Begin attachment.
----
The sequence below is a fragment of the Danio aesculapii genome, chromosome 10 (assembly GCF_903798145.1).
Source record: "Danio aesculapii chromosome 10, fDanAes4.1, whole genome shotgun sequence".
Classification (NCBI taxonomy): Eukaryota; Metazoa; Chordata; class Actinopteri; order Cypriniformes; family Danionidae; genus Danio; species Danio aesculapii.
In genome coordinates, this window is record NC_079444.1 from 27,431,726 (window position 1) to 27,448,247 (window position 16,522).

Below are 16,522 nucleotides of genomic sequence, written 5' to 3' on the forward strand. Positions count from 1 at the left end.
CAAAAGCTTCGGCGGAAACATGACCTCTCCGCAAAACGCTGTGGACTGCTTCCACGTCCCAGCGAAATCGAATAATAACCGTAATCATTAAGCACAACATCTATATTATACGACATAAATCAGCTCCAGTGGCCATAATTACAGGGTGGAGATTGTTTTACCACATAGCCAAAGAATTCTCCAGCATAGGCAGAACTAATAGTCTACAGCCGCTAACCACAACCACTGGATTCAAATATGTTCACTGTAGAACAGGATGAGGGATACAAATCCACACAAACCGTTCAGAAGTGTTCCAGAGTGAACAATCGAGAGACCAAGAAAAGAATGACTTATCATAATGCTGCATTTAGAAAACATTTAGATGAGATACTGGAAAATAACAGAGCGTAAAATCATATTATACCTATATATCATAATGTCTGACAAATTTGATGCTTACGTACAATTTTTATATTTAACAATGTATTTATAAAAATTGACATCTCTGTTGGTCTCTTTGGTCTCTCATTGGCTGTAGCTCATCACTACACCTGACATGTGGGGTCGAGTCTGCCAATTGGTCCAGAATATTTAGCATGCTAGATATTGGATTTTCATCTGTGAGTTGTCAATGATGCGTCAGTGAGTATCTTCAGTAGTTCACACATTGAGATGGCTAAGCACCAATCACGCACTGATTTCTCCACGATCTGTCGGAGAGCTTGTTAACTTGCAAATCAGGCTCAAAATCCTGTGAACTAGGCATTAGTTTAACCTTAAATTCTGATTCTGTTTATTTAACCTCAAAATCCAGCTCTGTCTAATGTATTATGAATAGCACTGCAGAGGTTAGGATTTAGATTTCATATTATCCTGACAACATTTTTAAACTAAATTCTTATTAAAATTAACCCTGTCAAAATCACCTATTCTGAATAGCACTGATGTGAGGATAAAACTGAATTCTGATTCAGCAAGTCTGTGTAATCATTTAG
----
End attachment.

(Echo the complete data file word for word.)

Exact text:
The sequence below is a fragment of the Danio aesculapii genome, chromosome 10 (assembly GCF_903798145.1).
Source record: "Danio aesculapii chromosome 10, fDanAes4.1, whole genome shotgun sequence".
Classification (NCBI taxonomy): Eukaryota; Metazoa; Chordata; class Actinopteri; order Cypriniformes; family Danionidae; genus Danio; species Danio aesculapii.
In genome coordinates, this window is record NC_079444.1 from 27,431,726 (window position 1) to 27,448,247 (window position 16,522).

Below are 16,522 nucleotides of genomic sequence, written 5' to 3' on the forward strand. Positions count from 1 at the left end.
CAAAAGCTTCGGCGGAAACATGACCTCTCCGCAAAACGCTGTGGACTGCTTCCACGTCCCAGCGAAATCGAATAATAACCGTAATCATTAAGCACAACATCTATATTATACGACATAAATCAGCTCCAGTGGCCATAATTACAGGGTGGAGATTGTTTTACCACATAGCCAAAGAATTCTCCAGCATAGGCAGAACTAATAGTCTACAGCCGCTAACCACAACCACTGGATTCAAATATGTTCACTGTAGAACAGGATGAGGGATACAAATCCACACAAACCGTTCAGAAGTGTTCCAGAGTGAACAATCGAGAGACCAAGAAAAGAATGACTTATCATAATGCTGCATTTAGAAAACATTTAGATGAGATACTGGAAAATAACAGAGCGTAAAATCATATTATACCTATATATCATAATGTCTGACAAATTTGATGCTTACGTACAATTTTTATATTTAACAATGTATTTATAAAAATTGACATCTCTGTTGGTCTCTTTGGTCTCTCATTGGCTGTAGCTCATCACTACACCTGACATGTGGGGTCGAGTCTGCCAATTGGTCCAGAATATTTAGCATGCTAGATATTGGATTTTCATCTGTGAGTTGTCAATGATGCGTCAGTGAGTATCTTCAGTAGTTCACACATTGAGATGGCTAAGCACCAATCACGCACTGATTTCTCCACGATCTGTCGGAGAGCTTGTTAACTTGCAAATCAGGCTCAAAATCCTGTGAACTAGGCATTAGTTTAACCTTAAATTCTGATTCTGTTTATTTAACCTCAAAATCCAGCTCTGTCTAATGTATTATGAATAGCACTGCAGAGGTTAGGATTTAGATTTCATATTATCCTGACAACATTTTTAAACTAAATTCTTATTAAAATTAACCCTGTCAAAATCACCTATTCTGAATAGCACTGATGTGAGGATAAAACTGAATTCTGATTCAGCAAGTCTGTGTAATCATTTAG